I'm trying to diagnose a problem with certain email addresses possibly being blocked on my server. I'm running PHP 5.3 on CentOS 5.7. The php.ini file lists a sendmail_path of /usr/sbin/sendmail -t -i, which when run in CLI hangs there. I've noticed that qmail is installed on my server, too, but I don't know if PHP is using it or not.

How do I find out which MTAs (i.e. sendmail, qmail, etc) PHP is using?

  • Just make sure you look at the correct php.ini and you'll get your answer. There's no other way. That said, your description of your actual problem is confusing. Perhaps you should focus on the real problem. Feb 8 '17 at 5:40
  • Every proper unix MTA installs a binary called /usr/sbin/sendmail which will respond to all common sendmail flags and commands. This is something people agreed to do specifically so that all POSIX software that isn't an MTA of itself will never need to worry about which MTA is installed.
    – Shadur
    Feb 8 '17 at 6:11
  • @JuliePelletier I believe it is the right php.ini file. I checked <? phpinfo() ?> for the right path. What do you think the real problem is?
    – symlink
    Feb 8 '17 at 6:20
  • @Shadur so sendmail is just a generic binary run by qmail?
    – symlink
    Feb 8 '17 at 6:49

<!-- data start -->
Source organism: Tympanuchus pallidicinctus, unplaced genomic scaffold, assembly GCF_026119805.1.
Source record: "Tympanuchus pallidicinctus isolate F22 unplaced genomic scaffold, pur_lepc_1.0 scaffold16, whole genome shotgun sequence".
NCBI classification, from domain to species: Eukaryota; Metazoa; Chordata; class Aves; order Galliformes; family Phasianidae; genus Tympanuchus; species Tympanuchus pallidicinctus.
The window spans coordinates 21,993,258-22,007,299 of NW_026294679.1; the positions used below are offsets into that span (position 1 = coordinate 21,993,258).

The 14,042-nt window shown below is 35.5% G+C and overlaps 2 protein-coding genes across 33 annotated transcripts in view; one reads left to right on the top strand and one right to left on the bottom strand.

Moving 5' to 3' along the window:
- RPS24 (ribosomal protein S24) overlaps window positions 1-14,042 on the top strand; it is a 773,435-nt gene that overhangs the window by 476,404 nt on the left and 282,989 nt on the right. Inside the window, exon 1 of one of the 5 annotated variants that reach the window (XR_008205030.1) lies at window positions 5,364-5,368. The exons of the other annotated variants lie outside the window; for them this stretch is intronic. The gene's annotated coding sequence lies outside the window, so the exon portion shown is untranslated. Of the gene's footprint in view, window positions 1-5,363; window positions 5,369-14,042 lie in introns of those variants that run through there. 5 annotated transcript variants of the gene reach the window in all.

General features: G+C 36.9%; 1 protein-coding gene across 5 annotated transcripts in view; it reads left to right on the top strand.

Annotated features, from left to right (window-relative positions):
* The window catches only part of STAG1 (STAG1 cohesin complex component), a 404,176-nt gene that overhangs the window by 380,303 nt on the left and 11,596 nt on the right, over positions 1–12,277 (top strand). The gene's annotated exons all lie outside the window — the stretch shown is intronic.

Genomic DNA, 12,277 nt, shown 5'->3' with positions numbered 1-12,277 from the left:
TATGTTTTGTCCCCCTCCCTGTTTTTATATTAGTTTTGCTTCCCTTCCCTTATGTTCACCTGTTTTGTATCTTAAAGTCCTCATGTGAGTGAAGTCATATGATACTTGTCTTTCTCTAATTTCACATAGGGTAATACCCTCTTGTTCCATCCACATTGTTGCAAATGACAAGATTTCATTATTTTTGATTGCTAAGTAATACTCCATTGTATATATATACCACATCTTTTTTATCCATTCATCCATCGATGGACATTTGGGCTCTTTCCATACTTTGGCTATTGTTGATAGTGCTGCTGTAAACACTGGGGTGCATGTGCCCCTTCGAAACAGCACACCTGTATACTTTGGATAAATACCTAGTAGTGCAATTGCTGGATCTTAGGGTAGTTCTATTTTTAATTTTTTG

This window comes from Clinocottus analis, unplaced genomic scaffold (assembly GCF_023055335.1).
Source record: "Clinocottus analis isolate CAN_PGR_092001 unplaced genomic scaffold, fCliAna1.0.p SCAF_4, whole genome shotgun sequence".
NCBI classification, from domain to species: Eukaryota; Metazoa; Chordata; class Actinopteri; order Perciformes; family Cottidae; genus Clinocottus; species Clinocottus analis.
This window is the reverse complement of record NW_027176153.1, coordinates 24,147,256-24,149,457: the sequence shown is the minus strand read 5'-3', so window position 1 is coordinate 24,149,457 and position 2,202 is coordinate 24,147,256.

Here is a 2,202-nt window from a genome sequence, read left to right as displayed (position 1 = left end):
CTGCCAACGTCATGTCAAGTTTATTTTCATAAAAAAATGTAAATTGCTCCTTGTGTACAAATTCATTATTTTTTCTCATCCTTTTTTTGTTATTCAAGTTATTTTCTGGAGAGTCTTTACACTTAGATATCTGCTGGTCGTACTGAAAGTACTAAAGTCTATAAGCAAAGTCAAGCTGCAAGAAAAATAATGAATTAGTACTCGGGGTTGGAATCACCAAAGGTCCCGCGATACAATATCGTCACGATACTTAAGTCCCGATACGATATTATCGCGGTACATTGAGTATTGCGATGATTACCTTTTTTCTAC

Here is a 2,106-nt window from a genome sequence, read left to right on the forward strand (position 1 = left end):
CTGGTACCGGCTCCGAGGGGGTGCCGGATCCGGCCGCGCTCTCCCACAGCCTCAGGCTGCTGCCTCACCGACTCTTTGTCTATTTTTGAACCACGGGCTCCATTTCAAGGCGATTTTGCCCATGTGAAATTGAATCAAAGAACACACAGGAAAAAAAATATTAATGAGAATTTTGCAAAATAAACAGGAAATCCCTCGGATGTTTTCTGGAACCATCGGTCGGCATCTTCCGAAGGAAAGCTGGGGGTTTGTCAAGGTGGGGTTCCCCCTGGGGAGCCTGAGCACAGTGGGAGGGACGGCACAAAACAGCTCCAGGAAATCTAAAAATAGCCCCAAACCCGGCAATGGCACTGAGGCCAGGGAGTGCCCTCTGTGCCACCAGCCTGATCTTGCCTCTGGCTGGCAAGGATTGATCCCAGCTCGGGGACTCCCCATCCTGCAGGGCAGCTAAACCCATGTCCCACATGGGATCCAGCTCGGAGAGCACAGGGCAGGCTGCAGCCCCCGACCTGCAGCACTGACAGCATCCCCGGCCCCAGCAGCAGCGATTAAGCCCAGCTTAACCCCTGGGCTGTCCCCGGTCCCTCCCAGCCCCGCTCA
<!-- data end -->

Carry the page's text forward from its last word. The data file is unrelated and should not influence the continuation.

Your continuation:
• Unless you or your distribution did something spectacularly ill-advised, almost certainly yes.
    – Shadur
    Feb 8 '17 at 9:48

TL;DR: PHP doesn't care about what MTA you're using.

Longer explanation: this goes way back almost as far as the POSIX standards themselves, but every properly written MTA will provide a binary named sendmail that will behave exactly as the "official" sendmail program would be expected to behave.

As a result, every unix program or daemon that, for one reason or other, finds itself needing to email someone, knows they can just call /usr/sbin/sendmail with known options, and be confident that whatever MTA was installed will know what to do with the message from there on in.

As such, unless you use a specific SMTP PHP module and explicitly to use different mail settings (generally, a remote server/port with or without TLS and/or authentication), it will just call /usr/sbin/sendmail and let the underlying distribution worry about what happens next.

If your mail isn't arriving, I recommend you check the error logs of the MTA (usually in /var/log/mail.* but depends on your distribution and MTA) for answers.

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